Album Title: 
Temních chorna yde za mnoyu
Release Date: 
Tuesday, October 13, 2015
Review Type: 

Ildverden are a rather productive solo-project from the Crimean peninsula, Ukraine, that now release a fourth studio album, this time in a constellation of US-based (and underestimated) Pagan Flames, and Russia’s finest Satanath Records. Темніч чорна йде за мною aka Temních chorna yde za mnoyu. It comes in an edition of five hundred (regular) CD’s, and it consists of five lengthy compositions, four of them lasting in between eight and eleven minutes, and one clocking nearly twenty two minutes.

Lengthy tracks might refer to repetitititititive structures and long-stretched melodies (which isn’t necessarily a bad thing!), but that’s not completely the case in here. Okay, for a part it is, but Ildverden do not dwell within the DSBM or Atmo-spheres like many acts do (acts that bring such long-stretched material). It’s not that this project, therefor, is more varying, because the scenes I mentioned do not necessarily lack of aural diversity. It’s just that this act brings very long pieces that must be labelled as melodious yet highly grim and cold Epic / Pagan Black Metal.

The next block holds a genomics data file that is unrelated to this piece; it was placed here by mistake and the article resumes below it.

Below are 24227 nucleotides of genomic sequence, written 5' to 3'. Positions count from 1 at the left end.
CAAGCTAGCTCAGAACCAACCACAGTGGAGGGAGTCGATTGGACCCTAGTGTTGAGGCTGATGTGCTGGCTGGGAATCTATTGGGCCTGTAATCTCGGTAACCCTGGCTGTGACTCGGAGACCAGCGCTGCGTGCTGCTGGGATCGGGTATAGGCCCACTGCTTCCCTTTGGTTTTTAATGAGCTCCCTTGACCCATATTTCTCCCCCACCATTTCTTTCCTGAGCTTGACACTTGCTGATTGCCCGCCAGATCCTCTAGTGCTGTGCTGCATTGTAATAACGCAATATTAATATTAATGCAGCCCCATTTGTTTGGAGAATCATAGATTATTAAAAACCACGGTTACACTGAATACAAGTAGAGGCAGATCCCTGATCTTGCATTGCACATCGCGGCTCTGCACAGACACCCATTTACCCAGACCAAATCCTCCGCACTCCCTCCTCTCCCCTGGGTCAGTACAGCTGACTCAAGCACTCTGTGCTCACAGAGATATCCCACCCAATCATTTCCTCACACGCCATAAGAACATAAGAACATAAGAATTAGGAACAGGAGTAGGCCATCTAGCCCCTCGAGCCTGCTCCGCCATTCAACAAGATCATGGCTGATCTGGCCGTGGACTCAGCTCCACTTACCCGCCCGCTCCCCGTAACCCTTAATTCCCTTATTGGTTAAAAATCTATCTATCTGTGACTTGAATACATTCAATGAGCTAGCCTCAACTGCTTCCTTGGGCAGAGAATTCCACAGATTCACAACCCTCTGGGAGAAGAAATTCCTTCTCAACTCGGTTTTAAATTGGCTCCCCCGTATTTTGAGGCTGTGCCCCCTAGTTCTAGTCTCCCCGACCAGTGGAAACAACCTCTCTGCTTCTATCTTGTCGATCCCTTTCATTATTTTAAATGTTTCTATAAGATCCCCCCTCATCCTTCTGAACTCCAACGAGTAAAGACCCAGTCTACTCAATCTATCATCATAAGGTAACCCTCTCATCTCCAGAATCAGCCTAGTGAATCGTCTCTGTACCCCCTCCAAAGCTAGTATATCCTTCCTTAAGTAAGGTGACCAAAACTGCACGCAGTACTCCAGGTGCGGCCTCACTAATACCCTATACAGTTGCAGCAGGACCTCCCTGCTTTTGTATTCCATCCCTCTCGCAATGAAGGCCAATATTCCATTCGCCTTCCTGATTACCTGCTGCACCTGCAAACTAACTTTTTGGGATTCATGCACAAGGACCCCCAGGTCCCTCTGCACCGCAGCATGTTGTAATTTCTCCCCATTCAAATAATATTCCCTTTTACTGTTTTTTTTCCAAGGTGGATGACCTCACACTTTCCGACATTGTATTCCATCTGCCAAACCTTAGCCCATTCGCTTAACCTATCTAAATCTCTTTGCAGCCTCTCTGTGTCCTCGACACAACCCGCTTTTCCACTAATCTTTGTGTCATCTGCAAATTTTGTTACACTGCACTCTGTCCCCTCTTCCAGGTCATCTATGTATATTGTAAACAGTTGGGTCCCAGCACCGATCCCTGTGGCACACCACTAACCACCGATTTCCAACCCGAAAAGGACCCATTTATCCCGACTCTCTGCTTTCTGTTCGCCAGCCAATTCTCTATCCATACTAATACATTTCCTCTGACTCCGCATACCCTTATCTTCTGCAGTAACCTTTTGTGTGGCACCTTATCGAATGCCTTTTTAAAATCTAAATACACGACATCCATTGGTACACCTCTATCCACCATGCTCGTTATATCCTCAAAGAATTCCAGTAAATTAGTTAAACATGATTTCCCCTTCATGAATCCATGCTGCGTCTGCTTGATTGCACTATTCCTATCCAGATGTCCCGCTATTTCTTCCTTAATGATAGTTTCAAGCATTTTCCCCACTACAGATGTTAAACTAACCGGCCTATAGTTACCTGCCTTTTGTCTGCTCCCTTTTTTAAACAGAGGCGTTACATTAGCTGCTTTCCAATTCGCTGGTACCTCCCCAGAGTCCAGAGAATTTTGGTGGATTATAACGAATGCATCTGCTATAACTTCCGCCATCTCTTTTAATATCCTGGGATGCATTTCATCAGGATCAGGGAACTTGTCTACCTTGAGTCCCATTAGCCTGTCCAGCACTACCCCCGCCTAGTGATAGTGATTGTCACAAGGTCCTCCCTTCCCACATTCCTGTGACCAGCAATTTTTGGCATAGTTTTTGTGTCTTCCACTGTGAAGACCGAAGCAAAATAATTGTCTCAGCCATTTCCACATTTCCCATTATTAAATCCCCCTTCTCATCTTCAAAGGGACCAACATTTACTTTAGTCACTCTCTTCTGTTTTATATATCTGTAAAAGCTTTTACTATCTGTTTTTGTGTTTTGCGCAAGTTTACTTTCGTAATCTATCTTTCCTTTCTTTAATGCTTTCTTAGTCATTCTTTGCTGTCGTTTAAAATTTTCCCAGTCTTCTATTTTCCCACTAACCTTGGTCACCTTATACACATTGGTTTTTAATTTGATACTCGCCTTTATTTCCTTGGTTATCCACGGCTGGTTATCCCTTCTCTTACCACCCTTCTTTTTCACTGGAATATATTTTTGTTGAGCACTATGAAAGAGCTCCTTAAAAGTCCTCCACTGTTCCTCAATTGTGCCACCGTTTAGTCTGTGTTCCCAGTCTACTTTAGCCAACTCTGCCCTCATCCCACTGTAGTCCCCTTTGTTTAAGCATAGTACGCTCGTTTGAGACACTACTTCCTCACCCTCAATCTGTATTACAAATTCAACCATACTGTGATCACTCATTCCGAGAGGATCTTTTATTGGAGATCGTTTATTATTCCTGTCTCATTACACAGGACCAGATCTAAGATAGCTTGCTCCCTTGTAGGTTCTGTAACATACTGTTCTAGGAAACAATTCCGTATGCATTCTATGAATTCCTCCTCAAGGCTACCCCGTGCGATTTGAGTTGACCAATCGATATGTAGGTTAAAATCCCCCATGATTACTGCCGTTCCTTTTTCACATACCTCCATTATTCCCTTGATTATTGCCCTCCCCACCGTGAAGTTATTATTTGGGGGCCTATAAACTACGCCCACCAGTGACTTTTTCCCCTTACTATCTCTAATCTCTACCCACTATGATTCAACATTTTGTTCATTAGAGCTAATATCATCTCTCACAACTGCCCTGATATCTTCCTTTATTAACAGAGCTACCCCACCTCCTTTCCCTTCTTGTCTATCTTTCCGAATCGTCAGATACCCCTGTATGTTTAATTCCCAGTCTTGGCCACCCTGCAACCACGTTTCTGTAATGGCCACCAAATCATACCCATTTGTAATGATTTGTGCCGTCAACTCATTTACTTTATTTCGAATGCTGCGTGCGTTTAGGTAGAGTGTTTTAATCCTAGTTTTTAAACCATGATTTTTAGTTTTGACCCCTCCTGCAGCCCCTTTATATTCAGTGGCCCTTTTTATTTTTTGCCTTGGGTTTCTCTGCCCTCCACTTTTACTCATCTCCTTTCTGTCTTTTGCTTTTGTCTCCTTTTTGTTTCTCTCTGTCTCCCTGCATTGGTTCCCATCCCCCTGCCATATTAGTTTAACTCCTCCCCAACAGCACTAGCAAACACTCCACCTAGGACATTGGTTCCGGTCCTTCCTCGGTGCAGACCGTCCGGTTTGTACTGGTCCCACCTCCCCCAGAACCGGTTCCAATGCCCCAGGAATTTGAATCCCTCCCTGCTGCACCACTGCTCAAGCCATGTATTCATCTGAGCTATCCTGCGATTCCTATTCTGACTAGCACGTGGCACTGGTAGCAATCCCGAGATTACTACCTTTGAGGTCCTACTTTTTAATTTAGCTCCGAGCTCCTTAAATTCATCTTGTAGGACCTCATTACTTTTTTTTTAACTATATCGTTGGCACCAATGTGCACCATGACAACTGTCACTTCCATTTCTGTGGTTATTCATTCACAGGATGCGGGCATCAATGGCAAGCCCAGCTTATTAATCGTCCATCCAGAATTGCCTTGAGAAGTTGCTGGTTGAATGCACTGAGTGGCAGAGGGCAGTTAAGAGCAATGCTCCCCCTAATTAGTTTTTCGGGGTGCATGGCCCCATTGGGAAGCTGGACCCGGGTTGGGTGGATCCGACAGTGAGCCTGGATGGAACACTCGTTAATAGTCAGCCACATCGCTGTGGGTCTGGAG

Despite the continuously self-repeating structures, the variation lies in small elements: the addition of cool tempo-changes and some unexpected breaks, the ominous synth parts, the symbiosis of paganised tradition and timeless melodies, or the Nordic-styled influences contra the Post-elements. I know it might be difficult to comprehend if you haven’t had the opportunity (yet) to listen to this album, but once you do, you’ll understand.

Some remarks must be made, like the poor creativity in song writing and the inferior sound and execution of the drum (computer). I think it’s a pity too that there are quasi no memorable excerpts either. I usually adore long compositions for the completion of it, but here I think it’s rather a dysfunctional concept.

But I might be somewhat too severe right now, for actually this album isn’t that shitty at all. There are ups and downs, none of them seen from their most extreme approach, and especially the slower passages (though that isn’t but an objective, personal opinion) are quite interesting.